Diane’s favorite style of fishing is the Indian Summer variety–splashing around in gentle surf with bare feet, a bathing suit and tee shirt. Late in the season, she’d just as soon stay warm in her bed than venture out to the beach. But her early season success must have kept her hungry for action—even though she knew our November adventure that morning would ask more of her than ever. She donned Neoprene waders, a fleece-lined windbreaker and shivered as we got set for our first casts. I fished a white 2-ounce bucktail lure with a white pork rind, enhanced with a yellow and black feather teaser tied 12 inches in front. Diane stayed with the 2-ounce “shorty” Hopkins metal lure that served her so well back in September. Diane doesn’t cast very far, but she is accurate enough that I have no fear of crossed lines when fishing by her side. And with the fish starting to hit in the breakers not 50 yards away, Diane was positioned to be into the mix along with everyone else.

The action started with three-pound bluefish. I was getting a hit on nearly every cast. And as I slowed my retrieval, I gained the interest of small stripers. A few paces to my right, I could see Diane wearing a doubtful scowl as she reeled through the suds uneventfully. I thought to switch Diane’s tackle to a bucktail like mine. But I knew she had little experience with that lure and I was also afraid that the tackle might be too large for the size of fish we were raising. I looked to my left and spied quite a commotion of birds very close to the shore about a half mile back to the east. “Let’s move”, I shouted to Diane above the rising wind.

Bent Rods Everywhere

We doubled back to the spot where we had entered the beach. Immediately to the east of East Hampton’s Main Beach parking lot, there were bent rods everywhere. Within a few casts, I had a double header of bluefish on my line. A tiny fish had grabbed my bucktail, but a much larger fish had snagged the feathered teaser. I figured this would be the highlight of the morning when Diane’s line went tight.

Her rod bent in a serious arc. My heart leapt as I thought with glee that this was Diane’s chance to land her first striper. She needed little coaching. She steadily pulled back on the fish and took up the slack line as she gained ground. Her drag was set fairly loose and as Diane tugged the fish through the white water, it fought back determinedly. Now I felt a jolt of excitement, daring to think that Diane might have a quality fish—a 28-inch or larger “keeper”, at least. With the running fight she was getting—not the characteristic bluefish tug she was familiar with–Diane was perplexed. But her confusion gave way to an eventual recognition that there was something quite different going on at the end of her line.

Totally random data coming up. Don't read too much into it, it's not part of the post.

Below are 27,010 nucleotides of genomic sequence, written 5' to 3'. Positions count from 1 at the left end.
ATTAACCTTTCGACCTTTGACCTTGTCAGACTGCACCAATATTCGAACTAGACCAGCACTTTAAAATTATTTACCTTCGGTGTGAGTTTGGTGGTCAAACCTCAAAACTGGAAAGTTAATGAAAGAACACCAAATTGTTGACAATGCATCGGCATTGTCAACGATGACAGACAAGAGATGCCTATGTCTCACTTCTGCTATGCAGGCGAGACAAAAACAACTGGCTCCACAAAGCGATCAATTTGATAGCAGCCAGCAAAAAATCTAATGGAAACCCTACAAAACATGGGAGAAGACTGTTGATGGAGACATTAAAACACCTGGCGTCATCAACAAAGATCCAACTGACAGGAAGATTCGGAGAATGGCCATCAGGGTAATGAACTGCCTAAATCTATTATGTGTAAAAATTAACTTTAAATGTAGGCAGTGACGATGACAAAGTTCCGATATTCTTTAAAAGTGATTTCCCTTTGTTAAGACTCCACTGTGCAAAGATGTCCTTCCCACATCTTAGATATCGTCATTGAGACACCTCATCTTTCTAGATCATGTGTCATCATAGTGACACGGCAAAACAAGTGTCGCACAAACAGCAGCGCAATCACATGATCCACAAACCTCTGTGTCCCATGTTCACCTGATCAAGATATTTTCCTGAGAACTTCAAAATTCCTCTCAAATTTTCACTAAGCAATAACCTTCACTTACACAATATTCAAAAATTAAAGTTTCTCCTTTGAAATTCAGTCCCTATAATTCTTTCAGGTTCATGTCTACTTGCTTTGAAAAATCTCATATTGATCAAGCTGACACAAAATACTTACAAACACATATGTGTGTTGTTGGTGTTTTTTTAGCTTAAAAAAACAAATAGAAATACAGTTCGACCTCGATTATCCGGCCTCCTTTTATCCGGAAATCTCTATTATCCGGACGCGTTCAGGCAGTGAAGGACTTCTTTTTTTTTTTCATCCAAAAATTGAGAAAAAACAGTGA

It took her nearly 10 minutes to win this battle. After the fish gave one final tail flap at the foot of the surf, Diane dragged it clear of the surf line. There lied a noble but defeated 34-inch striped bass. Diane had her first striper, and a keeper at that. I laughed and shouted congratulations. She beamed. When I held up the fish for her to see its size, her eyes grew wide in near disbelief. But was she proud and happy.

After some more small blues and bass which we returned to the sea, we leap-frogged back to the west as the birds signaled that the fish had done another about face. In a little while, I had a 32-inch striper in the cooler. And moments after I landed that linesider, Diane was again pulling back on another fish–hard. This one seemed to be getting the best of her. I was fully expecting a repeat performance of her inaugural striper from an hour ago. At this point, I wasn’t about to put it past Diane landing a 20 pound slob of a fish—the kind of bass many anglers only dream about. She seemed to have a magic touch.

The fish seemed to be winning; It was peeling line from Diane in short bursts. Diane would gain ground, and then lose line. “Daddy, my arms hurt,” she cried. I stopped fishing to urge her on with loving words of encouragement: “Kiss my surfcasting butt, Diane! Bring that fish home, girl.” She didn’t give up.  I was thoroughly enjoying the sight of my little baby dueling with a sea monster in the early sunlight. A fisherman to her left watched with awe and respect. Finally, the fish showed itself with a desperate but futile leap near shore. This was a bluefish. A monster bluefish. A gangster bluefish. It had a fat white belly and a head the size of a small dog. It measured out at 34 inches to the split in its tail—longer than Diane’s leg.

Diane caught a few more small blues and so did I. But we both knew the day was complete. The morning’s accomplishments–Diane’s first striper, and first keeper at that—would provide plenty of fare for our table—and lore for the winter ahead.

One Response to “FishTales Classic: The Tale of Four Fish Diane”

  1. Chaweenee says:

    This was one of my favorites! I enjoyed reading every word again. Can’t believe our dear Diane was just 13 at the time!!